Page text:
Five years of civil war were fought in Piedmont between 1637 and 1642, under the regency of Madama Reale Cristina of France, in the framework of the Franco-Spanish War. She sided with her brother Louis XIII, King of France, to resist the political-military pressures of her brothers-in-law Thomas and Maurice of Savoy, allies of the Spanish forces, and ruled until 1648, when her son Carlo Emanuele II became duke.
In this period Turin, defended by the French, was besieged twice (1639 and 1640) by Spanish troops, then definitively defeated in 1642 at Casale Monferrato.
Christina of France (1606-1663), daughter of Henry IV of Bourbon and Maria de' Medici, wife of Vittorio Amedeo I of Savoy, was one of the prominent female figures of her historical era. An ally of France, she fought stubbornly to defend the independence of her kingdom, until the peace agreement with her brothers-in-law, concluded in 1642 thanks to the favorable development of the Franco-Spanish war after the liberation of Turin, obtained by the French troops.
Charming, lover of parties and dances, she was favored by Count Filippo d'Agliè, politician-literary-musician-choreographer, who devised for her memorable court performances, such as the ballet Il Gridellino (a pale grayish color, much loved by her). In her later years, however, Christina of France experienced a religious conversion that led her to frequent the convent of the Discalced Carmelites. She was buried in the church of Santa Cristina in Turin, until her ashes were transferred in 1802 to the church of Santa Teresa d'Avila.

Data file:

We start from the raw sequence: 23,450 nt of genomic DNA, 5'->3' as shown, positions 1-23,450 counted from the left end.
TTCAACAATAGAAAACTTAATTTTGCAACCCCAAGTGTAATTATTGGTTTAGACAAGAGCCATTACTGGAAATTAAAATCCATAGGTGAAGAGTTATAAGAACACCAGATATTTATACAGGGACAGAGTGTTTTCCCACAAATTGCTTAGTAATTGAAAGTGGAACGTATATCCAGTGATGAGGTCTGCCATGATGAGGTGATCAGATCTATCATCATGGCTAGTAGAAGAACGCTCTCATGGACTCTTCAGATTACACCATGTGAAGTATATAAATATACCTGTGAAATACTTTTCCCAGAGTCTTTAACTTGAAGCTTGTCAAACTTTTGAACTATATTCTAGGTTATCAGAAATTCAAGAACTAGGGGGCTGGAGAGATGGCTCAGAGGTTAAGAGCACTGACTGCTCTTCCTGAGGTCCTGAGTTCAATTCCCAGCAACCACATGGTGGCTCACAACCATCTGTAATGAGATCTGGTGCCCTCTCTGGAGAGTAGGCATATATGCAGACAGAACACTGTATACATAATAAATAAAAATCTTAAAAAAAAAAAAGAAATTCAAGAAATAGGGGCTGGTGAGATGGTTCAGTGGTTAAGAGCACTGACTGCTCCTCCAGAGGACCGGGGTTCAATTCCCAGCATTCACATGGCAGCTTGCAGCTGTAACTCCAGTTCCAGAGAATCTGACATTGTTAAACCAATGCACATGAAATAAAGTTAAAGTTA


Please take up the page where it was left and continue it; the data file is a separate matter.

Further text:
The Historical Library of Palazzo Cisterna preserves among its archives three folders containing an interesting documentation of those years (more or less between 1630 and 1655): particularly noteworthy are the 237 documents preserved in the first folder, concerning the Savoy Wars against the Duke of Mantua and Montferrat and the political-military conflicts on the territory between France and Spain. Among these are the original treaty signed in 1638 between Maria Gonzaga, princess of Mantua and of Monferrato, guardian of Duke Carlo II Gonzaga, and the Marquis of Leganes, governor of the Duchy of Milan. The treaty deals with the question of the Spanish garrison of Casale, a city where Laganes suffered a defeat by the Franco-Monferrato troops led by the Count of Harcourt.
Of some interest also the documents contained in the third folder, a series of autograph manuscripts by the mayor of Turin Giovanni Francesco Bellezia.
- Archive inventory (pdf 3.6 MB)